Replacement Heifers: Tough Decisions and Great Opportunity

Published on Fri, 08/10/2018 - 3:26pm

 Replacement Heifers: Tough Decisions and Great Opportunity

 By Jaclyn Krymowski for American Dairymen Magazine

  Some dairymen make the case that heifers are the most important animals on the farm. There’s some truth to this. It’s important to remember a heifer’s value isn’t based solely on her personal genetics and youth. Rather, emphasis should also be on her as a replacement in the dairy life cycle. Hopefully she is an improvement to her foremothers.

When replacements are at an adequate level, the herd average can be kept on the younger side. A younger herd compared an older one is beneficial for production and quality. The more available replacements can allow for more intense culling pressures on older animals.
Herds in the habit of culling cows with fewer lactations chip away opportunities to generate more replacements. Statistically, if you’re culling at a 40% rate based on a retention of only 2.5 average lactations, your cows are spending as much time in the herd as it took to raise them to get there in the first place.

What turns heifers into optimal cows
The goals of heifer raising are very simple. They are to make sure replacement animals enter the herd when they’re at the optimal weight, stature and age which will contribute to their best production and fertility.

Consider that puberty is based on an animals’ size more so than age. In most heifers, puberty begins when a female is at 50-55% of her mature weight. This means they will usually be about 85% of their mature weight at the time of first calving. Research has shown that heifers of better size, growth, and condition outperform their herdmates. One Australian study found that heavier heifers at 12 months old were more likely to be cycling than their lighter weight counterparts. For example, only 30% of heifers were cycling at 440lbs. comparted to 65% of heifers cycling when they reached 570lbs. Likewise, heavier heifers also had higher conception rates.

Heifers who with an advantage in weight also have a longer-term gain. Research in Tasmania showed that a heifer weighing around 100lbs. more than her contemporaries produced and additional 2,000lbs. of milk, 84lbs. of fat, and 93lbs. of protein over her first three lactations. These heifers are also more likely to be long lasting as milkers.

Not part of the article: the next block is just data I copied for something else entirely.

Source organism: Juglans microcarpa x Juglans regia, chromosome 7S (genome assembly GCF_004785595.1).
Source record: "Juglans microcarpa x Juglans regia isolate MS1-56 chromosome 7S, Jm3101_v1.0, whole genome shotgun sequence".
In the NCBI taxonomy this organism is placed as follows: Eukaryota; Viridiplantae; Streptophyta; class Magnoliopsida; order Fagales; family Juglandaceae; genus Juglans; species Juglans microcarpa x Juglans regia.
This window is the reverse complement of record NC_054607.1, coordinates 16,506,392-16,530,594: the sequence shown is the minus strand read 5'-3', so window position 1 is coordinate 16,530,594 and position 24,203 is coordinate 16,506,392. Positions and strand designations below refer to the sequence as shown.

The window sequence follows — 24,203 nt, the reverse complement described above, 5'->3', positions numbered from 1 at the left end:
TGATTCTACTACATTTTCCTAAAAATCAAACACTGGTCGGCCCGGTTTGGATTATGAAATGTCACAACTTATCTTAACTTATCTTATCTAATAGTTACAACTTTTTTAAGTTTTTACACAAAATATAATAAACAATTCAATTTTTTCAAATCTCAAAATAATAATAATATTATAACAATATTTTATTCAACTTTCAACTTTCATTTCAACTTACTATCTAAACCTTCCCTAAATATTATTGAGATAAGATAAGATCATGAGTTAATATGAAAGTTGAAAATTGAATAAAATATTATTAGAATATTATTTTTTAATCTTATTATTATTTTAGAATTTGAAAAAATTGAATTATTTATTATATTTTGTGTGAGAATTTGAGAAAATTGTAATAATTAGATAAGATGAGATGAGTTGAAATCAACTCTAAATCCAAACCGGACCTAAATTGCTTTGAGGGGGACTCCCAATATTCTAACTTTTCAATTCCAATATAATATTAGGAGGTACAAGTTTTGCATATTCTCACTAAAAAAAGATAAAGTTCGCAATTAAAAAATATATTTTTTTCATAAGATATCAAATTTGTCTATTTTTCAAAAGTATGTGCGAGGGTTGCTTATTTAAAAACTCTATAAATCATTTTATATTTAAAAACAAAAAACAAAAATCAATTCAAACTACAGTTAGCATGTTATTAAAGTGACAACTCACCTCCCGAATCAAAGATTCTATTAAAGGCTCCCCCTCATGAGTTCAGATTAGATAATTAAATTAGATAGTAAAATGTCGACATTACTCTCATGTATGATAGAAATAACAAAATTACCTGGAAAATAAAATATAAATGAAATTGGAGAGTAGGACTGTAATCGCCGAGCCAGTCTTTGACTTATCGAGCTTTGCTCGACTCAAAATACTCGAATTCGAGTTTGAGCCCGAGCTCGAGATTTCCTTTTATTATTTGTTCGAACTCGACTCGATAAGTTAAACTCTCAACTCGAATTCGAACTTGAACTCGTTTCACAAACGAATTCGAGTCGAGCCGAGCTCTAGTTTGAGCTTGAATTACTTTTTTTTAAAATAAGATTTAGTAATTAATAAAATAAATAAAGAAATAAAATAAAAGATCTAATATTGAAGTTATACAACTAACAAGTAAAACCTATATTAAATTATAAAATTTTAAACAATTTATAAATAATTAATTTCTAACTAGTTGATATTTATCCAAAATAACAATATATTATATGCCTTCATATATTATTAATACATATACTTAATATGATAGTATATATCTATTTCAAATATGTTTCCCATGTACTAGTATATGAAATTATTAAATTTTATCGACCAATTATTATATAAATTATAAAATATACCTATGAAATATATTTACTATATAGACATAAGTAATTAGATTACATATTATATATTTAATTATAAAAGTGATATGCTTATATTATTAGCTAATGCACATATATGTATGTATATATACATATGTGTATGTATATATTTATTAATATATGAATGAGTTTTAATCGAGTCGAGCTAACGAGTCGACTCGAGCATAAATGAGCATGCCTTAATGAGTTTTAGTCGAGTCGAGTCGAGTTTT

Adequate nutrition is an important contributor to heifer growth. One benefit of feeding heifers is these animals are much less prone to over conditioning because they put their energy into growth. Excessive fatness in heifers is unlikely unless they won’t calve until they’re over two years old.

Is it worth every heifer?
As much as can be said on the benefits of proper replacement management and turnover, in some circumstances even the best heifer management program isn’t profitable for every heifer that will be born on your farm. Remember, the cost of raising youngstock is often one of the largest expenses on a dairy operation.

The economic, financial and opportunity costs of either raising on farm or through a contract raiser will fluctuate from year to year. The market for heifers, calves and springers are also very influential factors for many. Several state extension services provide helpful worksheets which aid with the bookwork and number crunching.

With all the benefits of replacement animals, it is very typical for most farms to naturally retain every heifer that’s born. However, some discussion is suggesting this may not always be the best strategy. In terms of practical cost savings, selling the bottom 10-15% of heifers born equates to saving the thousands of dollars it would take to otherwise raise them. This is also a track to accelerate your genetic improvement.

Optimal percentage of what heifers to keep is the percentage of calves that minimizes the average net cost of rearing. One study used a retention of 73% of a herd’s heifers for a year. The total net cost ended up being 6.5% lower than when all animals were kept. Of course, the decision of how many replacements are necessary shouldn’t be made solely on the cost. For example, it may be economically feasible to raise a certain number of replacements, but they may put a strain on other resources such as feed, facilities or labor. Other considerations can include the herd size in relation to its stability, reduction or expansion, the cull rate, and the anticipated death loss.

Note that what qualifies the top or bottom percentages of your replacements will vary based on your breeding strategy. For some operations this may be based on genomic testing and for others it could be on type, pedigree or production. It’s important to recall your breeding goals and set distinct benchmark values in your heifer program so the bottom can be culled without hesitation.